Restriction mapping Watch

boodle123
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what actually is restriction mapping? I dont understand what the purpose of it is? (and what kilobases are....?
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HenryHiddler
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(Original post by boodle123)
what actually is restriction mapping? I dont understand what the purpose of it is? (and what kilobases are....?
One kilobase is just 1000 bases. So if I say that I have a DNA that is 2 kilobases long, it has a length of 2000 bases.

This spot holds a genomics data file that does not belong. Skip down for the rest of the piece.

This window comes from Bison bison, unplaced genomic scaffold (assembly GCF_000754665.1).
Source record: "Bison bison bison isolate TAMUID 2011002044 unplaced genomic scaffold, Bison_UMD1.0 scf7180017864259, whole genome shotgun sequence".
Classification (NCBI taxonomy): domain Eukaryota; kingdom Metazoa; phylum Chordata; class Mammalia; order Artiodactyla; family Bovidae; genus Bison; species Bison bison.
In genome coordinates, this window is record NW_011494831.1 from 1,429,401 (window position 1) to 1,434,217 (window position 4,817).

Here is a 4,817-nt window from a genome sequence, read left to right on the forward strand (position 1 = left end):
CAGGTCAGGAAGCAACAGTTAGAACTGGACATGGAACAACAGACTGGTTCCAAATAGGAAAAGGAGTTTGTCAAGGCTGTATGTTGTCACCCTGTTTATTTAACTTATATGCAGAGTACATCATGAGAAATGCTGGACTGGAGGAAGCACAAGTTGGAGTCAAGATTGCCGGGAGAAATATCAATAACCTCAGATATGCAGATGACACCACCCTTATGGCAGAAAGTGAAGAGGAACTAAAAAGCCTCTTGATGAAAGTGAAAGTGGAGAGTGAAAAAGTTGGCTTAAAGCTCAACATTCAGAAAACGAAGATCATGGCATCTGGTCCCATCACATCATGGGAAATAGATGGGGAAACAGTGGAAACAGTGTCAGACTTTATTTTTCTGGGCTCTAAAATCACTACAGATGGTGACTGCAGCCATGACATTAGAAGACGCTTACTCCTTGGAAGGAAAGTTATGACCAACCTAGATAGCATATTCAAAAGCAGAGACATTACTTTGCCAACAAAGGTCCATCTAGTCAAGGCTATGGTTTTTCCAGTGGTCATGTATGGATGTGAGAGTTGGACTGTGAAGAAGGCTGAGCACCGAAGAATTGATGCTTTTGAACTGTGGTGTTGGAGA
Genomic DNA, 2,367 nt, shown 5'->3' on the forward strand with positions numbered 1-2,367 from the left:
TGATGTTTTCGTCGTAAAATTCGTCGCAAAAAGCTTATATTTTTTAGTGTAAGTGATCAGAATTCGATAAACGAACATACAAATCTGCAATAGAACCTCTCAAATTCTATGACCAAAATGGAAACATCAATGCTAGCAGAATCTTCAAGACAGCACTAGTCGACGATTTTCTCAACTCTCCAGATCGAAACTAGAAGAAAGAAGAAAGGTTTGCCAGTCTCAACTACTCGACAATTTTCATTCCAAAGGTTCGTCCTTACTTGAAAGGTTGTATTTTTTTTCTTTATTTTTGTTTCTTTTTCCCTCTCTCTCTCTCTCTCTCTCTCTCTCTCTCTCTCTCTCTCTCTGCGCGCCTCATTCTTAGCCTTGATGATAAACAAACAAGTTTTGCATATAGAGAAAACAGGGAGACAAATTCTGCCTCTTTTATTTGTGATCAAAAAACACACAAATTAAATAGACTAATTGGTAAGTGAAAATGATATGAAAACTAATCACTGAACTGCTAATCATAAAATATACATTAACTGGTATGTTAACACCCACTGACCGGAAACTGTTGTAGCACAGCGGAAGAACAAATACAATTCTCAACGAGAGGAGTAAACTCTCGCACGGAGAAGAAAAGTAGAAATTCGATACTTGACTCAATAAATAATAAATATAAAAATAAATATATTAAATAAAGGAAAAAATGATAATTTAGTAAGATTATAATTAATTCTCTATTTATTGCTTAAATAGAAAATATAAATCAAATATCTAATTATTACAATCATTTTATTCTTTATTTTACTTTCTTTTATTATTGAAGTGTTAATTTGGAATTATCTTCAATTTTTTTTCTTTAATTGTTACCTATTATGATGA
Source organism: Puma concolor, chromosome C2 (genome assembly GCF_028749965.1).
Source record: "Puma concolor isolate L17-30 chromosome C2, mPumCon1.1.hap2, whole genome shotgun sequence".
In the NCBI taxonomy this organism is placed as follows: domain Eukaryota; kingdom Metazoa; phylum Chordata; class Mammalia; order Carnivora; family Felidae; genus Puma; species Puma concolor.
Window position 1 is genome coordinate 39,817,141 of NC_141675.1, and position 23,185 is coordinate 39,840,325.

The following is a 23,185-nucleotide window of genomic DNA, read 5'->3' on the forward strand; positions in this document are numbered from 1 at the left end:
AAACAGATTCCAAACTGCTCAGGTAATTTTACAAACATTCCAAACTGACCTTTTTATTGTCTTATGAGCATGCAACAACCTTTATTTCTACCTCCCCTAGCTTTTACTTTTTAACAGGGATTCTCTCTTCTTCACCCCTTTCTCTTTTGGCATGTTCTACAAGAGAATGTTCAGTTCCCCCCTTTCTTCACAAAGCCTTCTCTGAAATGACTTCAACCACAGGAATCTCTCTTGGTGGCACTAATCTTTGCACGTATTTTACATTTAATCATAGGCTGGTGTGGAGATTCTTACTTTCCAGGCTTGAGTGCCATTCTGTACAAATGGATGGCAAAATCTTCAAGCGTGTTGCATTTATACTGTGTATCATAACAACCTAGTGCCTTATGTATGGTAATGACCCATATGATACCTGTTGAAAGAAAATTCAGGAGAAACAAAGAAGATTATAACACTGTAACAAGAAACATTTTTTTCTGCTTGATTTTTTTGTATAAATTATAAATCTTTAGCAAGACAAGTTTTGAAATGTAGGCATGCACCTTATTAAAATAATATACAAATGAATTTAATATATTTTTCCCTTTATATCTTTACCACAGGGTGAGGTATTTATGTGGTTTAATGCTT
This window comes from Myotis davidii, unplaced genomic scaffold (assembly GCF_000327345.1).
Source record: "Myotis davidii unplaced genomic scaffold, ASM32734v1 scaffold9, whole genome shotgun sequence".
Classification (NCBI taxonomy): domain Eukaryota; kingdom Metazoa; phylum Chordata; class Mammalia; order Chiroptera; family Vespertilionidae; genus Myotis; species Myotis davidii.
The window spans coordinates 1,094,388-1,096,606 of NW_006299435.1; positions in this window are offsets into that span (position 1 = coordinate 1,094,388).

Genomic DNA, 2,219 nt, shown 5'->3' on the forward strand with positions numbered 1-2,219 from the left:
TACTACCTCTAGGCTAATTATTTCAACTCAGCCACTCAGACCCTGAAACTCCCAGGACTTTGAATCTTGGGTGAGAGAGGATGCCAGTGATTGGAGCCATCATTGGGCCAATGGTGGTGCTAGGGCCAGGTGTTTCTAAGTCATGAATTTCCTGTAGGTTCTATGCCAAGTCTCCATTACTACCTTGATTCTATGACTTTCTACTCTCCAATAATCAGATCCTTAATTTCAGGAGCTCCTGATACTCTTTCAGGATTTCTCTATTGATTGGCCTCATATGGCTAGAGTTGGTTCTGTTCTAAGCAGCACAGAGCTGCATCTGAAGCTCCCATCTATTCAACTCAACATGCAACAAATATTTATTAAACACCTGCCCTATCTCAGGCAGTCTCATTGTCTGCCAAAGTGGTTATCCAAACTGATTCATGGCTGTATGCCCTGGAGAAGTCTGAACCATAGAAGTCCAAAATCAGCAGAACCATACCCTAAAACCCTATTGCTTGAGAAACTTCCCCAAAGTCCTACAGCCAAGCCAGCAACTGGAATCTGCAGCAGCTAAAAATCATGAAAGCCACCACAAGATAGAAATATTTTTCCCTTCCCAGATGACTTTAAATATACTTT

Restriction endonucleases, which are the enzymes that cut DNA, split DNA at recognition sites called restriction sites. They recognise particular palindromic sequences.
A palindromic sequence is one where the base sequence is the same on both strands, but it in opposite directions. For example,

GAATTC
| | | | | |
CTTAAG


The fragments they form have different sizes. You can use the lengths of these fragments to map out where the sites that the 'cuts' were, and thus the structure of the DNA.

So basically, they can be used to get more information about a piece of DNA. If you want a bit more information on how restriction mapping can be used to compare two individuals, here's the link

Hope this helps
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